Friday, December 11th marked the beginning of Hanukkah, an eight day celebration marking the rededication of the Jewish temple in Jerusalem over 2000 years ago. Antiochus, the Syrian king, had overrun Jerusalem and not only outlawed Judaism, but went a step further and ordered all Jews to worship the Greek god Zeus.
When a Syrian officer told the villagers in Modiin to bow to the Syrian idol and eat the flesh of a pig, the locals revolted. Thus began a three year uprising that ended with the defeat and ouster of the Syrian army from Jerusalem. When the leader of the uprising, Judah Maccabee, retook the temple in that great city, he discovered that it had been desecrated by the occupying army. The victorious Jews wanted to rededicate the temple, but most of the oil for lighting candles had been ruined. They found only enough holy oil to last one day.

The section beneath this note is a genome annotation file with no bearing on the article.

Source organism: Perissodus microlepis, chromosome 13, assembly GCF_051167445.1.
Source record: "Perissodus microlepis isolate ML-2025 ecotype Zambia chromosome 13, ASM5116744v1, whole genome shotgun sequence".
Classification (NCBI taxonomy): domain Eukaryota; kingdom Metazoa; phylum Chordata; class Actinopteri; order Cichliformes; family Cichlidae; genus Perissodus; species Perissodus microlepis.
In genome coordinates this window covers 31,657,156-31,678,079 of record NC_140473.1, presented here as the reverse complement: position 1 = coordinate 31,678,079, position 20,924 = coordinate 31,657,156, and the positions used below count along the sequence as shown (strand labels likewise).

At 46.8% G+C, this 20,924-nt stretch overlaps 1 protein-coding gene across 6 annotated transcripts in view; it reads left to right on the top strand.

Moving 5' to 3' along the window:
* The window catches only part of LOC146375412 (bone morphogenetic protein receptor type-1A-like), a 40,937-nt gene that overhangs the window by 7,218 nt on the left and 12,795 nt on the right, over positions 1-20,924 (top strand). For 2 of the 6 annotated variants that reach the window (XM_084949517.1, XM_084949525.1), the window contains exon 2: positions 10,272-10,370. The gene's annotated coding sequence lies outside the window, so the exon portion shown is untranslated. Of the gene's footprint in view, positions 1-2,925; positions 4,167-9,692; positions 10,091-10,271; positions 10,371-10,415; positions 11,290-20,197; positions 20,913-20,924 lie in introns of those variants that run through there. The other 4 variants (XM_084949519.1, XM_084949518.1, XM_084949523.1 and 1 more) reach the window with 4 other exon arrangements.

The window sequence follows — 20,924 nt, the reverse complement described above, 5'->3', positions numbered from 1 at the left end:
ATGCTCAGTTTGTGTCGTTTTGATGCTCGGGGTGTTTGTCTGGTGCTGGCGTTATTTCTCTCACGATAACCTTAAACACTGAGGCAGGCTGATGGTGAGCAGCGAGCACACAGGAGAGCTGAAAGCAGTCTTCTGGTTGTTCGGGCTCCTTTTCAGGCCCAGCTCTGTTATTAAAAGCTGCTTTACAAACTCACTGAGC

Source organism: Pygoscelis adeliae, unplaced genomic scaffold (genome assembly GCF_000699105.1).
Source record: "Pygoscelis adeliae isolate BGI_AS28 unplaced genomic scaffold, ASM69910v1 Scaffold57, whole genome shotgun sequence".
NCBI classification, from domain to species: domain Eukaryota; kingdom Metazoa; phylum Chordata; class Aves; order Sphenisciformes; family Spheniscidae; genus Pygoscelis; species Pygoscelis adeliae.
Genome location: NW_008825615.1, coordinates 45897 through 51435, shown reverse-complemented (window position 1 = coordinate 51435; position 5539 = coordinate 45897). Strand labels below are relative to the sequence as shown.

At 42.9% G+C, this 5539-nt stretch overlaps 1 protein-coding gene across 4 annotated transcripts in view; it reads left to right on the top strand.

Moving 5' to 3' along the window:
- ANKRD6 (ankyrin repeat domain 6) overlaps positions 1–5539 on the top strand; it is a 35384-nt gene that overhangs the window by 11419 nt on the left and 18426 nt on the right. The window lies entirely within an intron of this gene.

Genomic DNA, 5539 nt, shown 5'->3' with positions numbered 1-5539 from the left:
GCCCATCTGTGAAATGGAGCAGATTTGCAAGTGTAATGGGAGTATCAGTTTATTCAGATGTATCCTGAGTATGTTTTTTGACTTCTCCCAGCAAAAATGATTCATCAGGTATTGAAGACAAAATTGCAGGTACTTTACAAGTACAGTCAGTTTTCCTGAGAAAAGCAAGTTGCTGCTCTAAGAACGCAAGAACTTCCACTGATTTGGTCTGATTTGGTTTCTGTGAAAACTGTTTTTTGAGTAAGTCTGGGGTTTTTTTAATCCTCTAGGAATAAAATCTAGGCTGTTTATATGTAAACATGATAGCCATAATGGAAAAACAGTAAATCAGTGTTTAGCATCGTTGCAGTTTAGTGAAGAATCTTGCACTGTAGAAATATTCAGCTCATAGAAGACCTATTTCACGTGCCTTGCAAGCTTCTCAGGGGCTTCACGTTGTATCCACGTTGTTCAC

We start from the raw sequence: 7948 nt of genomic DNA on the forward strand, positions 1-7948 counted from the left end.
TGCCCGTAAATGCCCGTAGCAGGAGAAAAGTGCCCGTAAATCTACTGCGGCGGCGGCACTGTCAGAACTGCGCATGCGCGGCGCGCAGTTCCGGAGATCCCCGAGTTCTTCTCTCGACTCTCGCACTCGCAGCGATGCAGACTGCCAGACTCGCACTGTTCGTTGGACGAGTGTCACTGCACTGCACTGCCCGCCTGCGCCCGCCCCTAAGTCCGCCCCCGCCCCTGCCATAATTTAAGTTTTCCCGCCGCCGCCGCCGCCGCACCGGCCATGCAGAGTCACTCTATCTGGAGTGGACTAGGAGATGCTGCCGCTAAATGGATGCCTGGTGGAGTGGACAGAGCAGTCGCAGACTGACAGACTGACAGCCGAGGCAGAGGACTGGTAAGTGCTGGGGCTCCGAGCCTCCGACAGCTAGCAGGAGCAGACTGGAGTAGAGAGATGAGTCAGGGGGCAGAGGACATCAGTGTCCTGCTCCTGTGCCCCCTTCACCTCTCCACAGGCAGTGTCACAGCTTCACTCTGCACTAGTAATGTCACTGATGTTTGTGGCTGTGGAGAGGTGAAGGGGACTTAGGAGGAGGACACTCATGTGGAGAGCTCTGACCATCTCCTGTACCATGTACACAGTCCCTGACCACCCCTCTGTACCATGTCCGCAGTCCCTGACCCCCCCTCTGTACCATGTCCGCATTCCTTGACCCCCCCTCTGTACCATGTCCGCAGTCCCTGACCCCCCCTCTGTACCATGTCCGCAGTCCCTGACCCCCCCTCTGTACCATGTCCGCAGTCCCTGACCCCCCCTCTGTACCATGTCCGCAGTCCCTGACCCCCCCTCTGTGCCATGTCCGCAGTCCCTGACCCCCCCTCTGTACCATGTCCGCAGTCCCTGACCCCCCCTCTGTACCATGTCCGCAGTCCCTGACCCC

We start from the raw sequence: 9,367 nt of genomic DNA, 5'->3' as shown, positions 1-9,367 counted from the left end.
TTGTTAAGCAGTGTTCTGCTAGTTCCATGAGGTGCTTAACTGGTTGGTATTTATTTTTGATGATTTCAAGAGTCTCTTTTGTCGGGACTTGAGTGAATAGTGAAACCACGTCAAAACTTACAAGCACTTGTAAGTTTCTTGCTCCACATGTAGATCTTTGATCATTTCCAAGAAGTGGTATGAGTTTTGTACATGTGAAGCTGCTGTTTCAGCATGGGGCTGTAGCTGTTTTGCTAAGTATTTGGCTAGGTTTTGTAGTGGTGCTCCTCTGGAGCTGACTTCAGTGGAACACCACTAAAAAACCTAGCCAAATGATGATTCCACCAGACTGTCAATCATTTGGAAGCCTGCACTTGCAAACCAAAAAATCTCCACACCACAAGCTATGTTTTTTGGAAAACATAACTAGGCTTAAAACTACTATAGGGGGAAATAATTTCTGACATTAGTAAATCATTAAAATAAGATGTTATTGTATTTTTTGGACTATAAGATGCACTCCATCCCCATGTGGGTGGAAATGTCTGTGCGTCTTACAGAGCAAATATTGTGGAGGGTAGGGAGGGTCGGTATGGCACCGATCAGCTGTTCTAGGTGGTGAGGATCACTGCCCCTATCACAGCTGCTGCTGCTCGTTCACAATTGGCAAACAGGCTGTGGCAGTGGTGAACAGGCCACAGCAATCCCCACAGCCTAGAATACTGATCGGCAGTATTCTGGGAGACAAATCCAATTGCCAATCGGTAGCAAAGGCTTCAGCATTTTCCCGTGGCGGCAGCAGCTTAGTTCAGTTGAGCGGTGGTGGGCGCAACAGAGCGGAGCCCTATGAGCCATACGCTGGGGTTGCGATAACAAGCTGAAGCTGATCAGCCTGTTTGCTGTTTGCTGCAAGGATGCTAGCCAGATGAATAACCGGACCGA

But it lasted much longer. The candle burned for a miraculous eight days, long enough for more good oil to be brought to the temple. The dedication and miracle of the oil brought forth the celebration of Hanukkah.
The eight candles of the Hanukiah (plus one – the shammas – to light the rest) signify the eight days that the small amount of oil lasted. Fried food (fried in oil) is popular during Hanukkah for the same reason.
For those of you celebrating the Jewish holiday this year, Happy Hanukkah!
(For a good review of Hanukkah, read the history.com website.)
(Note: Updated Jan 6, 2010 with corrections)